World's Most Advanced Electric Superbike: Big Pics
June 11, 2010 -- Even though this motorcycle looks like one of Tom Cruise's many toys in the "Mission Impossible" movies, this bike is a real-life bad ass electric machine: and now it's a first place winner in the world's toughest motorcycle race.
Popular Science reported "the 2010 MotoCzysz E1pc won the Isle of Man TT Zero electric motorcycle race yesterday in its racing debut, lapping the United Kingdom island at a record 96.820 mph, just shy of the 100 mph goal the team was aiming for . ... It's the first time an American-made bike has won a race at the Isle of Man since Indian debuted a two-speed gearbox in 1911 and only the second time an American rider has finished first there."
Since its inception in 1907, the Isle of Man race has been the motorcycle race for manufacturers and motorcycle developers to show off their best machines, and for riders to show off their best skills. The island's narrow, winding back roads have proven fatal for many riders over the years as they take turns and jumps at over 100 mph.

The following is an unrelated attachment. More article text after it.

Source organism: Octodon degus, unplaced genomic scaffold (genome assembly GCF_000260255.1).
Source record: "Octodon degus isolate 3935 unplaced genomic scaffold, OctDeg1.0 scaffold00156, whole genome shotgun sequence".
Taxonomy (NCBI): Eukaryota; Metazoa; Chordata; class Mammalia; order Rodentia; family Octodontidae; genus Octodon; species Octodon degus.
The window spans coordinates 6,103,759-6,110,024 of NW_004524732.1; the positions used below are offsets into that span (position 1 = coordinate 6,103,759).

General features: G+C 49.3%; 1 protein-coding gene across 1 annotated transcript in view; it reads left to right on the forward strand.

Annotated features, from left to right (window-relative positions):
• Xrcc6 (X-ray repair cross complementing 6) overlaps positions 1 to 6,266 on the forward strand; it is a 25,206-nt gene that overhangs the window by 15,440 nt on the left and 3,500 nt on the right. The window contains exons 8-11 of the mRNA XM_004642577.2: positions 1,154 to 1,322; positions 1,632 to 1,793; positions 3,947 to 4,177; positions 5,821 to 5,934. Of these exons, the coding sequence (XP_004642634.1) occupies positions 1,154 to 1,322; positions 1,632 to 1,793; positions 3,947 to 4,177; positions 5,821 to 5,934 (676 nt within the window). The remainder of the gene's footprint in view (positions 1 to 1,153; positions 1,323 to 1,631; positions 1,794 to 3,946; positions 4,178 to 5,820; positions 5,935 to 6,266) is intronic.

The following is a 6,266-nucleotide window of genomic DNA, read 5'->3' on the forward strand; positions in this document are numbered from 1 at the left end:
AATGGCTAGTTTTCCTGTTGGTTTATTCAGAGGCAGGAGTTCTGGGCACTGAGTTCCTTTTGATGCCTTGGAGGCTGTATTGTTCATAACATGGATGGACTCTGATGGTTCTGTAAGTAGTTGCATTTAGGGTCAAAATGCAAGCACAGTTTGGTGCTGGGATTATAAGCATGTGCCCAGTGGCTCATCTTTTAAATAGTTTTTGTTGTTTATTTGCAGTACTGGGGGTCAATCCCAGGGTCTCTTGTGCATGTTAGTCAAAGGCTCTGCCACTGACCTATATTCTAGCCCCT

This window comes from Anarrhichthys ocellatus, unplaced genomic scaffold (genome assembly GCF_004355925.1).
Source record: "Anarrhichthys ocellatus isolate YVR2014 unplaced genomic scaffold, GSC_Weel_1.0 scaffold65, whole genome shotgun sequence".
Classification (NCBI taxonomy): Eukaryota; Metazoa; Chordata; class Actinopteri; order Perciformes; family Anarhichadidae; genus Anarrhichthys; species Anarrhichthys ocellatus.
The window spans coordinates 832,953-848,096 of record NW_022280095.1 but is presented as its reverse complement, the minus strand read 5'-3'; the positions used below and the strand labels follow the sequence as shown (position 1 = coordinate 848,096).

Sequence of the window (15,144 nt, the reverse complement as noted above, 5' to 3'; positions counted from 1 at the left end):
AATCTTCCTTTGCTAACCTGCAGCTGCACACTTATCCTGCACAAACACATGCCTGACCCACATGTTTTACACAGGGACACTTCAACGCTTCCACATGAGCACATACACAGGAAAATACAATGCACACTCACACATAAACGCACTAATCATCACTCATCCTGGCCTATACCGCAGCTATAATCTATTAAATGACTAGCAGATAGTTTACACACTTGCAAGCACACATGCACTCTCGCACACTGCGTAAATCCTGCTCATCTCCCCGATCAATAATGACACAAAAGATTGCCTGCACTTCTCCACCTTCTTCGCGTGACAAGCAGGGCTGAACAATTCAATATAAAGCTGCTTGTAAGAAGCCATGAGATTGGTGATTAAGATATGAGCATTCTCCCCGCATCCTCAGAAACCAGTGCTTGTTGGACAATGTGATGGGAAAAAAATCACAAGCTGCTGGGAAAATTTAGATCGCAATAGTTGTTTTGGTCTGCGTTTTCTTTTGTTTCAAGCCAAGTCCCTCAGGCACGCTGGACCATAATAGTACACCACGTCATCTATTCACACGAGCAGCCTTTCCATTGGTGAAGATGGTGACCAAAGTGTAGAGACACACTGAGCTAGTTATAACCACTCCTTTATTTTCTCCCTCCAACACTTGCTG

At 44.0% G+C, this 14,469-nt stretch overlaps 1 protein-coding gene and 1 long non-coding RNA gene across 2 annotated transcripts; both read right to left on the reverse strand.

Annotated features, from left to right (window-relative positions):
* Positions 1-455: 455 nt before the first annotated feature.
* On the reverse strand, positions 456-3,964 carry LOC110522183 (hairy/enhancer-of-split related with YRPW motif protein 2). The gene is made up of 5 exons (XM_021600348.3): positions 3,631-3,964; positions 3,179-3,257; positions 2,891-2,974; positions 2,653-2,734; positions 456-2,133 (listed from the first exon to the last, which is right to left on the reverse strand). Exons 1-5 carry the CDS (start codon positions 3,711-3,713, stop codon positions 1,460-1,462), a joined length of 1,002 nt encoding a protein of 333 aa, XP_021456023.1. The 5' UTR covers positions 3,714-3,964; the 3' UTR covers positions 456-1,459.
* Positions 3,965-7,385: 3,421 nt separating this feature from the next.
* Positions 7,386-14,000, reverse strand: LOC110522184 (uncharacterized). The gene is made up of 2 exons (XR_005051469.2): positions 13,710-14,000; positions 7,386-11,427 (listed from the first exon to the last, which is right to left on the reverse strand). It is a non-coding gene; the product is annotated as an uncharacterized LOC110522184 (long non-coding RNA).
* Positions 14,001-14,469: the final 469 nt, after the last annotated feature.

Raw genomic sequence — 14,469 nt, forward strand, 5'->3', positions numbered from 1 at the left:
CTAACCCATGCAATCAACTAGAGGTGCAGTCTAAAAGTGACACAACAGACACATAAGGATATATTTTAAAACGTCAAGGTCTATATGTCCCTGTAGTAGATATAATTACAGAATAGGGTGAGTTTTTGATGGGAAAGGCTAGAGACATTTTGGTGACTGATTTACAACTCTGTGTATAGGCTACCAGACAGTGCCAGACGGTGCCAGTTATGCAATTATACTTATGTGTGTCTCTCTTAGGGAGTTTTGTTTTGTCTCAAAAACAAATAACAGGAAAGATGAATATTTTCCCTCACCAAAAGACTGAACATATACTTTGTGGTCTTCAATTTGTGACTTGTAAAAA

The incredibly advanced technology used to create this electric super racer could not only change the world of racing bikes, but also how all electric vehicles are developed.
Developed by a tiny Oregonian company, the E1pc racing bike packs 10 times the battery power of a Toyota Prius and reached a top speed of 140 mph in a practice run. The world's fastest motorcycle, BMW's S1000 RR, a gas-powered superbike, was clocked at 194.6 mph in May.
Popular Science gave an excellent explanation of how the entirely battery-powered bike works, from the inside out:
"The batteries (on the E1pc) are huge, visually dominating the bike and occupying the space traditionally reserved for an internal combustion engine. There are 10 individual lithium polymer cells that each weigh 19.5 Lbs and were hand-assembled by a company that typically builds batteries for NASA.
There are no wires connecting the batteries to the bike or any exposed terminals. Instead, posts on the batteries lock into receivers on the bike's frame, at once making the electrical connection and supporting the batteries' weight ... (allowing for) the batteries to be swapped out in just a couple of seconds."
Wired reported that the custom-built, oil-cooled motor (shown above) generates 100 horsepower (continuous) and 250 pound-feet of torque. That's faster than some small gas-powered cars. Talk about head spinning.
To see the full gallery of photos taken of the MotoCzysz E1pc at Amadeus Photography, click here.